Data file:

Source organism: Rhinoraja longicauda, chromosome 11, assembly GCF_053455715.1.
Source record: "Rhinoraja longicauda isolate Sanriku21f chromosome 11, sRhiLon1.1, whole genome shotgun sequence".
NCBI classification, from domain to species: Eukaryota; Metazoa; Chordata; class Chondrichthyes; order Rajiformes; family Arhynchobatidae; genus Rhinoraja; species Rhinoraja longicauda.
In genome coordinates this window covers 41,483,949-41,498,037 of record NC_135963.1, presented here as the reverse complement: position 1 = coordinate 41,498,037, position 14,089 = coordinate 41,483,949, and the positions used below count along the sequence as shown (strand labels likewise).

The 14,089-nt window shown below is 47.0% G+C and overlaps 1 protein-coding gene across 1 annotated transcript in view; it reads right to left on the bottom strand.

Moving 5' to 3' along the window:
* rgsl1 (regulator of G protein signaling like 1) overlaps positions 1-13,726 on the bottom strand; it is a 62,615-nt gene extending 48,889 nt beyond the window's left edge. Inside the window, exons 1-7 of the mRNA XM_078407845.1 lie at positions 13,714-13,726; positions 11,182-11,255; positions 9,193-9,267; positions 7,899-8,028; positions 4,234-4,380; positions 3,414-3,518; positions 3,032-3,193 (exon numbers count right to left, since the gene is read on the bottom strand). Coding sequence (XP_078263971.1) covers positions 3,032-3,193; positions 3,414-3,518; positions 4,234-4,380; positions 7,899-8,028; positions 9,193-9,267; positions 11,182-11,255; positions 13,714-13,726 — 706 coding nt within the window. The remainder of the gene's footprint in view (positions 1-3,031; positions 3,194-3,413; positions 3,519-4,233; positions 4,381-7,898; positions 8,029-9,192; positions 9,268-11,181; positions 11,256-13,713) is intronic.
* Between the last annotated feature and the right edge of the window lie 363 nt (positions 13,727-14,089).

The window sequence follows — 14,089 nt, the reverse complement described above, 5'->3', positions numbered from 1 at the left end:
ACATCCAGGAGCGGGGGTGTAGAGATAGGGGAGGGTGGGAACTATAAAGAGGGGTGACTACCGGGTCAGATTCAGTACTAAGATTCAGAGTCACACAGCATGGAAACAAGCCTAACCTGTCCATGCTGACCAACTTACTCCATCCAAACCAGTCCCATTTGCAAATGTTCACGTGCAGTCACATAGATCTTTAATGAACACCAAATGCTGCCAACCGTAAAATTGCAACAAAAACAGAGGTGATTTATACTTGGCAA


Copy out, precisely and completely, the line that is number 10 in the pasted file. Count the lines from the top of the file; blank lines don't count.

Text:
ACATCCAGGAGCGGGGGTGTAGAGATAGGGGAGGGTGGGAACTATAAAGAGGGGTGACTACCGGGTCAGATTCAGTACTAAGATTCAGAGTCACACAGCATGGAAACAAGCCTAACCTGTCCATGCTGACCAACTTACTCCATCCAAACCAGTCCCATTTGCAAATGTTCACGTGCAGTCACATAGATCTTTAATGAACACCAAATGCTGCCAACCGTAAAATTGCAACAAAAACAGAGGTGATTTATACTTGGCAA